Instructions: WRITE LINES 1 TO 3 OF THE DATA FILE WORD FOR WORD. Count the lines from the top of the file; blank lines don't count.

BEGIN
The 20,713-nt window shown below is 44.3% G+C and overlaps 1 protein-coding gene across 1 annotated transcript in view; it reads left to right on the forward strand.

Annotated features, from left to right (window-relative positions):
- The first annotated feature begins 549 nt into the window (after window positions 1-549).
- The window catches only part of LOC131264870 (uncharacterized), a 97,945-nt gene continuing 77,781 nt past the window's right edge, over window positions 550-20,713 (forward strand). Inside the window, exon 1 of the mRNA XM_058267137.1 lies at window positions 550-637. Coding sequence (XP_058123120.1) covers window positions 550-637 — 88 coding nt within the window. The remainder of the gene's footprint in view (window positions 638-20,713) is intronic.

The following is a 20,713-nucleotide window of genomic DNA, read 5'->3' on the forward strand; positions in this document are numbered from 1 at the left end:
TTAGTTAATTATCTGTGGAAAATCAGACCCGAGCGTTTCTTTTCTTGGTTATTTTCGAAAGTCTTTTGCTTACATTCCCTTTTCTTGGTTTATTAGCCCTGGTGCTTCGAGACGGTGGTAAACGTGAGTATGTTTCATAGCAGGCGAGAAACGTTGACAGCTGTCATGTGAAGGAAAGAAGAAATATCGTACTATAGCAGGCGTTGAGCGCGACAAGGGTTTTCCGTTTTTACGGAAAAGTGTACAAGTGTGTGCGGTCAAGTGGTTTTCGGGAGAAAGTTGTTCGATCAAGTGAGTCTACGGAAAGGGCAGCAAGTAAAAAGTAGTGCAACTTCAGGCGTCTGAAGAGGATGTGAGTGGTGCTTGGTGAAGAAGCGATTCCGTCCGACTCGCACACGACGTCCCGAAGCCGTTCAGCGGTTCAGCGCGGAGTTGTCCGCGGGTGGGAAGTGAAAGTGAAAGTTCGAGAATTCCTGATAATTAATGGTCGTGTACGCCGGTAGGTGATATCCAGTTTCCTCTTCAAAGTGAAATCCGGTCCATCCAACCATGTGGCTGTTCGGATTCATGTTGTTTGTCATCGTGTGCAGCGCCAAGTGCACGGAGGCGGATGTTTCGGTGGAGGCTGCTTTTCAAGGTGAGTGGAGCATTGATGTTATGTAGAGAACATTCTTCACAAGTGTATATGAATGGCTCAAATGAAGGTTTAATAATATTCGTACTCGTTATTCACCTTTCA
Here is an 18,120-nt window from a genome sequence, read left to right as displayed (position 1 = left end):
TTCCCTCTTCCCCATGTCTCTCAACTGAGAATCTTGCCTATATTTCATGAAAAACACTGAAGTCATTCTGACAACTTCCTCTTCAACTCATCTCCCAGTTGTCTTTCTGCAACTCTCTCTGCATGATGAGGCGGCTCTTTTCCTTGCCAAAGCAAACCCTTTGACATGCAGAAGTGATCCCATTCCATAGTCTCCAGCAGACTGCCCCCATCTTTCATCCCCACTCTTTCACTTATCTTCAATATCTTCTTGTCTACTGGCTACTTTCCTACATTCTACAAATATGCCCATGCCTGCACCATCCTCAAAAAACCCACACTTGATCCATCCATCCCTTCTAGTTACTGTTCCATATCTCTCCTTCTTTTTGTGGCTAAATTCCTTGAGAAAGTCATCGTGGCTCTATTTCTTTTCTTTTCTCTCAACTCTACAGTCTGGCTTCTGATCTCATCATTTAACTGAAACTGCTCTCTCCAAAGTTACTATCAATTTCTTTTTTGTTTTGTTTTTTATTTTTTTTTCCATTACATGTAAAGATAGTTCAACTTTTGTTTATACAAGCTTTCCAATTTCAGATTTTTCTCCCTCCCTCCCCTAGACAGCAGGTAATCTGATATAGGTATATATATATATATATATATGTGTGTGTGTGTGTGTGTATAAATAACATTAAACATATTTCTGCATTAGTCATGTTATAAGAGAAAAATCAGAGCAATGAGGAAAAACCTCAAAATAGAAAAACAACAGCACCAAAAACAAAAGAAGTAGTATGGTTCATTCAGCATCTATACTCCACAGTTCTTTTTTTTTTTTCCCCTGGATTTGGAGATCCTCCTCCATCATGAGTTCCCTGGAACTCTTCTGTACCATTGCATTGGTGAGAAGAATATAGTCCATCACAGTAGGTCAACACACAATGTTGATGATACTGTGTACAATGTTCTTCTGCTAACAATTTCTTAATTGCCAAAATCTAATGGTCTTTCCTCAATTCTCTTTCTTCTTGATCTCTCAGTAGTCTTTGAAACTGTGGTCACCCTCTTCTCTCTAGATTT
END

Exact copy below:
The 20,713-nt window shown below is 44.3% G+C and overlaps 1 protein-coding gene across 1 annotated transcript in view; it reads left to right on the forward strand.

Annotated features, from left to right (window-relative positions):
- The first annotated feature begins 549 nt into the window (after window positions 1-549).